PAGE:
If we want our relationships to be healthy, it’s important to set aside regular time to talk about the issues that matter most to us. Raising the kids, financial needs, love languages, and other topics are all worthy of honest, heart-to-heart conversations that aren’t rushed or squeezed into moments when we’re walking out the door. As Pastor Jimmy Evans says, setting aside this time to communicate will allow us to be “proactive” instead of “reactive.” Instead of reacting to our circumstances or assuming we’re on the same page with our loved one, we will know we agree because we talked about it.
Friends, our marriages and relationships are constantly developing and changing. None are perfect, and we all face difficulties. The five languages are a wonderful tool to help us understand our spouses and loved ones, and can help us overcome numerous obstacles when utilized well. But the languages are not able to “bulletproof” our relationships. This safeguarding can only be done by keeping God as our foundation, seeking his Spirit’s help, and living out agape love.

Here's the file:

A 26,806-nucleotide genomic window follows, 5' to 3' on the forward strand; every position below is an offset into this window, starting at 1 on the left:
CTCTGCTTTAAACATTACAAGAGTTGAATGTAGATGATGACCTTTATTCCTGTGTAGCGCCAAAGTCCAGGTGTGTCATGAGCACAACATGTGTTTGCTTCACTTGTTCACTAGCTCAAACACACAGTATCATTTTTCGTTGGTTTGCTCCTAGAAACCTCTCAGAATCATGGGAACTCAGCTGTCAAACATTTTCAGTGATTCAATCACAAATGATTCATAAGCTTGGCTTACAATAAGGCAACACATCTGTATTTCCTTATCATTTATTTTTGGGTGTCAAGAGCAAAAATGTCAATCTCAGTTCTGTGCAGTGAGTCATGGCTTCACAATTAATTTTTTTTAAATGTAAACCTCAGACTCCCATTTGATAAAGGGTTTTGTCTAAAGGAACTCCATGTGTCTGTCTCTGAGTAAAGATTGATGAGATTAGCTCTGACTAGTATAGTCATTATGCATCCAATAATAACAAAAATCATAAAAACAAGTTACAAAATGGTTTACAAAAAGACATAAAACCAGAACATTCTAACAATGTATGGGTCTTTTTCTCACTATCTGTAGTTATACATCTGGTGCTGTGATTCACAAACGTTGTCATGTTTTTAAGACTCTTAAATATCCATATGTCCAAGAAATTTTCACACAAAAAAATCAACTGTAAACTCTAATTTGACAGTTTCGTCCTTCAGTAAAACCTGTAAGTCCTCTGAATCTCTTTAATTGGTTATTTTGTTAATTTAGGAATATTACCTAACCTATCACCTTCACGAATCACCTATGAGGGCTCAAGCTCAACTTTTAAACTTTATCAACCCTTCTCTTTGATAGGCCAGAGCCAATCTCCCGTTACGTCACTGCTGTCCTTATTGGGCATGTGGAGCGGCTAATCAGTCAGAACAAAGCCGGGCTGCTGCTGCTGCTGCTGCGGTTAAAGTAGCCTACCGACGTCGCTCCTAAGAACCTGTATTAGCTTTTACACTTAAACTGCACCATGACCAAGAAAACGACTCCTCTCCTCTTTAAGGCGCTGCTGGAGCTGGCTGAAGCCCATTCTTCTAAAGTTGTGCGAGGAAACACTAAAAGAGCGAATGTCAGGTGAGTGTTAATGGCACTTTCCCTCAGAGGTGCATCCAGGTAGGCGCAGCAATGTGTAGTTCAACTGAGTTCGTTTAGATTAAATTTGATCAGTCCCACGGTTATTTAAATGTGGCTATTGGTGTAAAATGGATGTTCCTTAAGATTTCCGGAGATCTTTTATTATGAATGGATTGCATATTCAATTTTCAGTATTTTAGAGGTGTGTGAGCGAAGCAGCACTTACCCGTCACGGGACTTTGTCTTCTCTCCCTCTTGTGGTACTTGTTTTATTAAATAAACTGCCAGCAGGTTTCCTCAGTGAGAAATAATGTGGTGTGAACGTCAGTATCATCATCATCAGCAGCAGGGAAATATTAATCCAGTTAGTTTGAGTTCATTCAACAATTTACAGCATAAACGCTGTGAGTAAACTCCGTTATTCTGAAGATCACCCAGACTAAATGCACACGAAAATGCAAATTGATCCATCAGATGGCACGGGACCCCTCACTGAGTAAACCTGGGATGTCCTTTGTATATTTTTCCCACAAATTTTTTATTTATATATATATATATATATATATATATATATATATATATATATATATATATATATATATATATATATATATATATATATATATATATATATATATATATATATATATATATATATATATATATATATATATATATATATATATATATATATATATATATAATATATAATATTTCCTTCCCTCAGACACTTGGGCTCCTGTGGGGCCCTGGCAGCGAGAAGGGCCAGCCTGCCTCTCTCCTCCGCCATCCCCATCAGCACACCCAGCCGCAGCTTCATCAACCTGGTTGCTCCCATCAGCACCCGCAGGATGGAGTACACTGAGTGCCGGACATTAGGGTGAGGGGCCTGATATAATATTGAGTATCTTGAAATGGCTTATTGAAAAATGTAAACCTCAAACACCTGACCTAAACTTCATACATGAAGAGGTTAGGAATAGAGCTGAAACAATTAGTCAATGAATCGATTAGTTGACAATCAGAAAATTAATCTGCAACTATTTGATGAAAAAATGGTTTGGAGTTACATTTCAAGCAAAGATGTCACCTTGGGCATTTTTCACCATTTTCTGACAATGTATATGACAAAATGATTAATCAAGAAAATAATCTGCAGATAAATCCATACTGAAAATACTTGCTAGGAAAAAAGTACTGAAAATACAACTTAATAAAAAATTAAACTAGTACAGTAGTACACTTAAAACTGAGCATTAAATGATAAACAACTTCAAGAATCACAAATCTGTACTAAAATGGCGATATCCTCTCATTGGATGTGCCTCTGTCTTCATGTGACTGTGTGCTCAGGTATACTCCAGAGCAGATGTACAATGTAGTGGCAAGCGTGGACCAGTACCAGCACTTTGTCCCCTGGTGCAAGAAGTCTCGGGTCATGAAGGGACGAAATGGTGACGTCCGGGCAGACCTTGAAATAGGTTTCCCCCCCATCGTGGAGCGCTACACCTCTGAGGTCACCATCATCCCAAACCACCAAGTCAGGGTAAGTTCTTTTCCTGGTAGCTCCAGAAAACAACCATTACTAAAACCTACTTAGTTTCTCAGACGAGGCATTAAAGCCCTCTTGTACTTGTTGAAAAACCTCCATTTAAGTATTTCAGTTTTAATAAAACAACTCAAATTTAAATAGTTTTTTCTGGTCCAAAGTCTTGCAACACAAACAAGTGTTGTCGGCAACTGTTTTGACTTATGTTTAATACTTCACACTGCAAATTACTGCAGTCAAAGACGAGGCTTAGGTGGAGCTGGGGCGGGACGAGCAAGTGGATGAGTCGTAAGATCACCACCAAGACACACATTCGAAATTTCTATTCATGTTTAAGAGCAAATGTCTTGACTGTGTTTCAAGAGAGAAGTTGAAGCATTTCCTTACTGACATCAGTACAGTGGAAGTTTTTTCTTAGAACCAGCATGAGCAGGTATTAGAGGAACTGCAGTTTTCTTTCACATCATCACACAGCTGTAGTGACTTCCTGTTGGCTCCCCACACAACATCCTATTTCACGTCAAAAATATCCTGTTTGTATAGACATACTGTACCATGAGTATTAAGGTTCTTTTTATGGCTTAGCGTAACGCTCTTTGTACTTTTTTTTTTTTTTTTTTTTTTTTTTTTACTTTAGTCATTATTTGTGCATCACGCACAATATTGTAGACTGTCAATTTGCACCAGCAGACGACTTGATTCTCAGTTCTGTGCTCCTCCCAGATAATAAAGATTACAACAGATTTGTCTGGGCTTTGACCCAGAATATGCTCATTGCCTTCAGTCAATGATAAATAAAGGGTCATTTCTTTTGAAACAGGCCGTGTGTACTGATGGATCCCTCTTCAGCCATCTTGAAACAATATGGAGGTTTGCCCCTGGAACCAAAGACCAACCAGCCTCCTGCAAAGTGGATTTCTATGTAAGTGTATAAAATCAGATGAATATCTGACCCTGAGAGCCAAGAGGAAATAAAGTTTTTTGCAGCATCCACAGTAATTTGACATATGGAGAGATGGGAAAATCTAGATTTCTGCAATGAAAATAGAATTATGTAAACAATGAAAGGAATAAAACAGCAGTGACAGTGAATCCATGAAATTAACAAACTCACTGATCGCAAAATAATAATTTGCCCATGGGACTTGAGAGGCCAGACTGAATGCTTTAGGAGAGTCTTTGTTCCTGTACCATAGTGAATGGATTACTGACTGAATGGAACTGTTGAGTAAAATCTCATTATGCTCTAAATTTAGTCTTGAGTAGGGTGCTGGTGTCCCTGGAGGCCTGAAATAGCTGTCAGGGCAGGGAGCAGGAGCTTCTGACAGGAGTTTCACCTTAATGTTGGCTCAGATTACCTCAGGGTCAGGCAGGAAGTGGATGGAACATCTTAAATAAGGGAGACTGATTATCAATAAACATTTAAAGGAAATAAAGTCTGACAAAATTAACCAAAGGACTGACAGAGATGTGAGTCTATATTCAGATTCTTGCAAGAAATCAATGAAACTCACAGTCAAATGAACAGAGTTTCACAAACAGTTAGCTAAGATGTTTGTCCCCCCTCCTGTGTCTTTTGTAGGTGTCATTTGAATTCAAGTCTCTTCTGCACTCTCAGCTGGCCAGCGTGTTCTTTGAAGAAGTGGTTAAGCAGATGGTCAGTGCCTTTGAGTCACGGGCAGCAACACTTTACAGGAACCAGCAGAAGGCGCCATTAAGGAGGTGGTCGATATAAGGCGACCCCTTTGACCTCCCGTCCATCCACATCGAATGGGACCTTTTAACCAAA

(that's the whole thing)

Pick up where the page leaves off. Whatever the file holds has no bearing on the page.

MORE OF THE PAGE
Will it be easy? No. We will need to rely on his wisdom and grace daily, without fail. But when we do, our lives become living testimonies of his mercy and power. Others will turn toward us and our daily interactions and wonder, “What’s different about them?”. And when they do, a door will open.
Photo Credit: ©Unsplash/Laura Ockel
Abby McDonald is a writer and speaker whose passion is to help women find the hope of Christ in the middle of life’s messes. She is the author of Shift: Changing Our Focus to See the Presence of God, and her work has been featured on Proverbs 31 Ministries, (in)Courage, For Every Mom, and more. Abby lives with her husband, three children, and mischievous lab pup in the mountains of western Maryland. You can download “The Daughter’s Manifesto” as her free gift to you and connect with her at abbymcdonald.org.